5.22.18 - Relational Mindfulness: Cultivating Resiliency and Meaning to Combat Compassion Fatigue

Date: May 22, 2018
Time: 9 am – 4 pm
Registration Fee: $25—Registration fee if received by May 8, 2018 / after, $35
Northwest AHEC
McCreary Tower (a part of the Wake Forest Football Complex)
475 Deacon Blvd.
Winston-Salem, NC 27105

Register Online | View Flyer

Program Overview and Objectives

Many healthcare providers are drawn to the work because they care about others and want to be of service. However, this intense connection to the pain and suffering of others is often the primary cause of emotional distress and burnout. What we love, what gives the work meaning, can also be the very cause of our own suffering. Some guard against this by distancing themselves from patients and clients, which paradoxically disconnects them from the source of meaning and leads to an increased likelihood of burnout. In recent years, mindfulness has become a popular strategy for improving healthcare providers’ resiliency in the face of challenging work. There is growing scientific evidence that ‘relational mindfulness,” which focuses on the interpersonal aspects of mindfulness practice, is a promising approach to cultivating connection and attunement to others while also overcoming the potentially adverse effect of empathic distress.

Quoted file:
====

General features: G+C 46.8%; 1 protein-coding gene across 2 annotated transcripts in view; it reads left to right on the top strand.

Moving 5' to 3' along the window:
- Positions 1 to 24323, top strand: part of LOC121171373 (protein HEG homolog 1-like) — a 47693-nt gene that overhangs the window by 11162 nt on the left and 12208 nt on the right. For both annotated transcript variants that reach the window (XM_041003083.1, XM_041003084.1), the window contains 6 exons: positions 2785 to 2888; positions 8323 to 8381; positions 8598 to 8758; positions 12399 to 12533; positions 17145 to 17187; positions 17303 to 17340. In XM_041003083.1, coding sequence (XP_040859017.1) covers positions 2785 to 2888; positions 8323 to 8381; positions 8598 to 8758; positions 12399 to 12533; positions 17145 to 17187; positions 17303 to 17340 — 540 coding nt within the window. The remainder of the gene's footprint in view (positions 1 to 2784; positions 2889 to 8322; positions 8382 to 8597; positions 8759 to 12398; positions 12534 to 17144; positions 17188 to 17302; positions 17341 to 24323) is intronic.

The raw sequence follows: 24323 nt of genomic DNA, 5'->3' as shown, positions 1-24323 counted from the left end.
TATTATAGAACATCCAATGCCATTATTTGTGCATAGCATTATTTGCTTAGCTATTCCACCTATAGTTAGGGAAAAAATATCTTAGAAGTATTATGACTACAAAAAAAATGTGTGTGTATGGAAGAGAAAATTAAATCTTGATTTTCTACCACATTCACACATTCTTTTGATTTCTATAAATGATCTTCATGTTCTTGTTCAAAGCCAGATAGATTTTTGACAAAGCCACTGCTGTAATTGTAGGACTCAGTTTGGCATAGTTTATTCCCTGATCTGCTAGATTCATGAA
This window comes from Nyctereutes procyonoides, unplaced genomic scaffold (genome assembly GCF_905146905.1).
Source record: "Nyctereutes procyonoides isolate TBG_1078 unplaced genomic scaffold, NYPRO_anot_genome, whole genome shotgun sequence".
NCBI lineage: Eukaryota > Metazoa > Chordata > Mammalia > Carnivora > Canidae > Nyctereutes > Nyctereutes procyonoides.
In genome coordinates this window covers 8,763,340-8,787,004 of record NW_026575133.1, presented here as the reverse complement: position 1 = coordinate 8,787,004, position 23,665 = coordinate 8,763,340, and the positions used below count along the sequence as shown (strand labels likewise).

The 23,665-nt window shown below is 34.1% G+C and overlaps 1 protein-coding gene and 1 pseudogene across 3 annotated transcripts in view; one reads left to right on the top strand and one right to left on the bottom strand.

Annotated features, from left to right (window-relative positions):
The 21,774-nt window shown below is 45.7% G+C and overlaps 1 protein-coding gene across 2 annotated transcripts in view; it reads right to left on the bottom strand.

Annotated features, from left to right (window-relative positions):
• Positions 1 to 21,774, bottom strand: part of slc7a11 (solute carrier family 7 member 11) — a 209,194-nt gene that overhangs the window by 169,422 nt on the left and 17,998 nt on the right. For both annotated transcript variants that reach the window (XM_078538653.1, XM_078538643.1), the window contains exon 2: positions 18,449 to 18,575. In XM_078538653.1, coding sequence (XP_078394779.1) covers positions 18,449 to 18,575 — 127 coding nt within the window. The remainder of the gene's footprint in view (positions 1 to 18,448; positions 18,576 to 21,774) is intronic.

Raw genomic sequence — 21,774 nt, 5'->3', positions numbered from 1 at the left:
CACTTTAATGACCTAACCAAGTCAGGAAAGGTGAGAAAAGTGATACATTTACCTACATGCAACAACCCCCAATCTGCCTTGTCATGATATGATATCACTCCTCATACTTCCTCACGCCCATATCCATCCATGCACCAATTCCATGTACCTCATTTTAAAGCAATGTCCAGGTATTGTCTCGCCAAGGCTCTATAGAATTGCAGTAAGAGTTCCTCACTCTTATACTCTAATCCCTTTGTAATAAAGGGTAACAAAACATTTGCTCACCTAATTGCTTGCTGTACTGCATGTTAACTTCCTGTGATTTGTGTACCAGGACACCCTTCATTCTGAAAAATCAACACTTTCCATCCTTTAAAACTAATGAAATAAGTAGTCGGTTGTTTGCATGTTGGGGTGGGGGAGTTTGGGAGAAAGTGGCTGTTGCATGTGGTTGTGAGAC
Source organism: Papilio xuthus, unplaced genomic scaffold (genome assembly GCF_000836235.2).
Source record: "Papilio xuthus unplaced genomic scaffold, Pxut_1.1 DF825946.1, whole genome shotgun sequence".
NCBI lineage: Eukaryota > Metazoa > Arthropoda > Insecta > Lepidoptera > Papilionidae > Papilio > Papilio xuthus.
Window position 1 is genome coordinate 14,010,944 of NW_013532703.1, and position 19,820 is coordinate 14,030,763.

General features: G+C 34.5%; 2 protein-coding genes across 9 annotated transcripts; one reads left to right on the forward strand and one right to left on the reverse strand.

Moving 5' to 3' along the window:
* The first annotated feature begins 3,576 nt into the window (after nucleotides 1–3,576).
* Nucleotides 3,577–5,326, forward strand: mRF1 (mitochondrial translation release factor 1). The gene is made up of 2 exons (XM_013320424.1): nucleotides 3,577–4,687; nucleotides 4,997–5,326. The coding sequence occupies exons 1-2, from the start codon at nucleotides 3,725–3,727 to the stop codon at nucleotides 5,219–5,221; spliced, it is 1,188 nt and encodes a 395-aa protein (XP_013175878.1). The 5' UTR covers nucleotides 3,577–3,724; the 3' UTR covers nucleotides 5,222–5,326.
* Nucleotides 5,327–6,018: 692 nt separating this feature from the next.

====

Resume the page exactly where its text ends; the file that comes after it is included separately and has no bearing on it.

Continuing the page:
Upon completion of this program, participants will be able to:

  • Identify core mindfulness skills, including observing, describing, non-judging, non-reacting, and acting with awareness
  • Describe the biopsychosocial effects of trauma
  • Describe practices for translating core mindfulness skills into interpersonal relationships
  • Discuss the neurobiology of empathy vs. compassion and the ways in which compassion training may counter the adverse effects of empathy

Who Should Participate

This workshop will be highly bene cial to social workers, psychologists, counselors, substance abuse professionals, nurses, case managers, adult clinicians and therapists.

Physicians are on the medical staff of Old Vineyard Behavioral Health Services, but, with limited exceptions, are independent practitioners who are not employees or agents of Old Vineyard Behavioral Health Services. The facility shall not be liable for actions or treatments provided by physicians. Model representations of real patients are shown. Actual patients cannot be divulged due to HIPAA regulations.